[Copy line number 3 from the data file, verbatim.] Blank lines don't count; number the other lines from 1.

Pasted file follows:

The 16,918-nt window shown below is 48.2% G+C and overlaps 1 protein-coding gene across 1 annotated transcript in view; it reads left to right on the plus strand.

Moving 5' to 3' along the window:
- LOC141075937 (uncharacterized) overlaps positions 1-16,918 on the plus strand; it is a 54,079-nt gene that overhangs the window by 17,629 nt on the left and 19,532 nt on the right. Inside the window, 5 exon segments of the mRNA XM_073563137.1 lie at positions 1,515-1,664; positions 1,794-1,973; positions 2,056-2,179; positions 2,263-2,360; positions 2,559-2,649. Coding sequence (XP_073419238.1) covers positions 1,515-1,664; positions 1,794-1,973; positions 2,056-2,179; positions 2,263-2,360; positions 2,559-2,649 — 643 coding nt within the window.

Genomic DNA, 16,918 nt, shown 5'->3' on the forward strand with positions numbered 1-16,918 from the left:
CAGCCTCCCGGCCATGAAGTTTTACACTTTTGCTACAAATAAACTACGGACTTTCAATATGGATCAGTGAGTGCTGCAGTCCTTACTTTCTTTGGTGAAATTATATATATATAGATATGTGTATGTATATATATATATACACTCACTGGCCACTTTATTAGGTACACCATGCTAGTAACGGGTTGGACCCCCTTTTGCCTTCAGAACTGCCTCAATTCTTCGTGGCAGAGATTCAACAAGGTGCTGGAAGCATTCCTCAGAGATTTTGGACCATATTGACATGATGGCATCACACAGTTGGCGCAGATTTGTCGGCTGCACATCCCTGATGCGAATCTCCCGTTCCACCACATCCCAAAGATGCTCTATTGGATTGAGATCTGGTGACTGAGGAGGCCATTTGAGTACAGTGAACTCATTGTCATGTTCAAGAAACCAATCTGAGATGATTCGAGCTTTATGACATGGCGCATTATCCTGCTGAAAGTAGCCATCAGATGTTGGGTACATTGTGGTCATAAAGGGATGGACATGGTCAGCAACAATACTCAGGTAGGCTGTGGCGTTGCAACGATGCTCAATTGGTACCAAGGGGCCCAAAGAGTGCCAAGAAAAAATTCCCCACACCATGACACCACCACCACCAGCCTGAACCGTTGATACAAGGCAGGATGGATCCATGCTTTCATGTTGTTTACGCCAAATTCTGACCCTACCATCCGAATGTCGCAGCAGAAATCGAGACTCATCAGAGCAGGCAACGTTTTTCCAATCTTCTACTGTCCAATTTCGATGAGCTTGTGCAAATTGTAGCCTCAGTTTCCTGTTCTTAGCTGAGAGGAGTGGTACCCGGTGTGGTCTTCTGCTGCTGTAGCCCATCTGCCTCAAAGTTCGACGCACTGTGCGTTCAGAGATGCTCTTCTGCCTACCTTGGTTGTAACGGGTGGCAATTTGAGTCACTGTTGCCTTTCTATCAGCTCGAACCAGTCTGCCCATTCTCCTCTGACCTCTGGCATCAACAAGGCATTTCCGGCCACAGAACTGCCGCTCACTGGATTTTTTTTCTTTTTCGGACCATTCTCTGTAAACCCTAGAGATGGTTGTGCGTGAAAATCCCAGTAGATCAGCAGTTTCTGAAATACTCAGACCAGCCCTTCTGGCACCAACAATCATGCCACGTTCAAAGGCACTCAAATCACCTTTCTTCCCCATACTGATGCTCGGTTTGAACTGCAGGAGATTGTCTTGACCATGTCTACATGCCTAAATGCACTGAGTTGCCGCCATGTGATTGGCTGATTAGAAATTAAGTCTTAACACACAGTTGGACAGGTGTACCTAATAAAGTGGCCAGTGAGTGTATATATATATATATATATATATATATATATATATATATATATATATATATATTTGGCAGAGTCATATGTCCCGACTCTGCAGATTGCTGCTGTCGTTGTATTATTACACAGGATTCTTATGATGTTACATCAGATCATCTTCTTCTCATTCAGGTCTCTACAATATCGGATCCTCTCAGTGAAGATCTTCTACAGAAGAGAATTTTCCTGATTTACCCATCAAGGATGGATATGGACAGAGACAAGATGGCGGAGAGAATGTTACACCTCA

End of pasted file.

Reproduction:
- LOC141075937 (uncharacterized) overlaps positions 1-16,918 on the plus strand; it is a 54,079-nt gene that overhangs the window by 17,629 nt on the left and 19,532 nt on the right. Inside the window, 5 exon segments of the mRNA XM_073563137.1 lie at positions 1,515-1,664; positions 1,794-1,973; positions 2,056-2,179; positions 2,263-2,360; positions 2,559-2,649. Coding sequence (XP_073419238.1) covers positions 1,515-1,664; positions 1,794-1,973; positions 2,056-2,179; positions 2,263-2,360; positions 2,559-2,649 — 643 coding nt within the window.